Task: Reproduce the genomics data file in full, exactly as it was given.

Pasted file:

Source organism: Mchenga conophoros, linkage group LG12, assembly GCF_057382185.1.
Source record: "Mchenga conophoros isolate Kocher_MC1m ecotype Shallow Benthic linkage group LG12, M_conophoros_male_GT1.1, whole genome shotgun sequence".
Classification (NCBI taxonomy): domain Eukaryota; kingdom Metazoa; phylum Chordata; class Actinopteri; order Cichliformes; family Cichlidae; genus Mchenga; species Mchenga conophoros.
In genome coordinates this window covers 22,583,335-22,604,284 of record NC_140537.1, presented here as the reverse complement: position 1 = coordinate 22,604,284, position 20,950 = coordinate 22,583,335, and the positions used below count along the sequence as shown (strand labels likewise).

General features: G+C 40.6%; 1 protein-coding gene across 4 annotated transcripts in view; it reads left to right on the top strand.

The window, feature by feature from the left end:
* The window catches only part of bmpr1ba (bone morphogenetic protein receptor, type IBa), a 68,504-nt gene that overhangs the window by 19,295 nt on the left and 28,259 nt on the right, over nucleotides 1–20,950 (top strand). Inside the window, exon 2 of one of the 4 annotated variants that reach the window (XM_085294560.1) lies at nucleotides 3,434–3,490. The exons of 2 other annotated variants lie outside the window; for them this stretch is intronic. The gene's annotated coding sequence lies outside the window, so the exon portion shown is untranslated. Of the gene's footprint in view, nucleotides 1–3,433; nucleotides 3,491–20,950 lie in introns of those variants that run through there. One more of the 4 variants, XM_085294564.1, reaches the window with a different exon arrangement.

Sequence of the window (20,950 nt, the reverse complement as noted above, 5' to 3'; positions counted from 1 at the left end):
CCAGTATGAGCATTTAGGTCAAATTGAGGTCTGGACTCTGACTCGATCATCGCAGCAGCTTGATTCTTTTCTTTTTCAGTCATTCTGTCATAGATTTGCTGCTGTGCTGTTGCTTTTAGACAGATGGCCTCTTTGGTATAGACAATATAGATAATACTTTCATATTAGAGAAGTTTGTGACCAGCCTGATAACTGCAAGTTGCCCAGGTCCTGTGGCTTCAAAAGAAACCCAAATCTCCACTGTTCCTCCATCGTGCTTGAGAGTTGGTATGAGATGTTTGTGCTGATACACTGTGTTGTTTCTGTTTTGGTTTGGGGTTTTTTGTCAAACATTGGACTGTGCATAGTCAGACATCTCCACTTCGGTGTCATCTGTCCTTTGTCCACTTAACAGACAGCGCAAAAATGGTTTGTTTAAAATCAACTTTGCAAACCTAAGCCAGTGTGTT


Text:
Source organism: Mchenga conophoros, linkage group LG12, assembly GCF_057382185.1.
Source record: "Mchenga conophoros isolate Kocher_MC1m ecotype Shallow Benthic linkage group LG12, M_conophoros_male_GT1.1, whole genome shotgun sequence".
Classification (NCBI taxonomy): domain Eukaryota; kingdom Metazoa; phylum Chordata; class Actinopteri; order Cichliformes; family Cichlidae; genus Mchenga; species Mchenga conophoros.
In genome coordinates this window covers 22,583,335-22,604,284 of record NC_140537.1, presented here as the reverse complement: position 1 = coordinate 22,604,284, position 20,950 = coordinate 22,583,335, and the positions used below count along the sequence as shown (strand labels likewise).

General features: G+C 40.6%; 1 protein-coding gene across 4 annotated transcripts in view; it reads left to right on the top strand.

The window, feature by feature from the left end:
* The window catches only part of bmpr1ba (bone morphogenetic protein receptor, type IBa), a 68,504-nt gene that overhangs the window by 19,295 nt on the left and 28,259 nt on the right, over nucleotides 1–20,950 (top strand). Inside the window, exon 2 of one of the 4 annotated variants that reach the window (XM_085294560.1) lies at nucleotides 3,434–3,490. The exons of 2 other annotated variants lie outside the window; for them this stretch is intronic. The gene's annotated coding sequence lies outside the window, so the exon portion shown is untranslated. Of the gene's footprint in view, nucleotides 1–3,433; nucleotides 3,491–20,950 lie in introns of those variants that run through there. One more of the 4 variants, XM_085294564.1, reaches the window with a different exon arrangement.

Sequence of the window (20,950 nt, the reverse complement as noted above, 5' to 3'; positions counted from 1 at the left end):
CCAGTATGAGCATTTAGGTCAAATTGAGGTCTGGACTCTGACTCGATCATCGCAGCAGCTTGATTCTTTTCTTTTTCAGTCATTCTGTCATAGATTTGCTGCTGTGCTGTTGCTTTTAGACAGATGGCCTCTTTGGTATAGACAATATAGATAATACTTTCATATTAGAGAAGTTTGTGACCAGCCTGATAACTGCAAGTTGCCCAGGTCCTGTGGCTTCAAAAGAAACCCAAATCTCCACTGTTCCTCCATCGTGCTTGAGAGTTGGTATGAGATGTTTGTGCTGATACACTGTGTTGTTTCTGTTTTGGTTTGGGGTTTTTTGTCAAACATTGGACTGTGCATAGTCAGACATCTCCACTTCGGTGTCATCTGTCCTTTGTCCACTTAACAGACAGCGCAAAAATGGTTTGTTTAAAATCAACTTTGCAAACCTAAGCCAGTGTGTT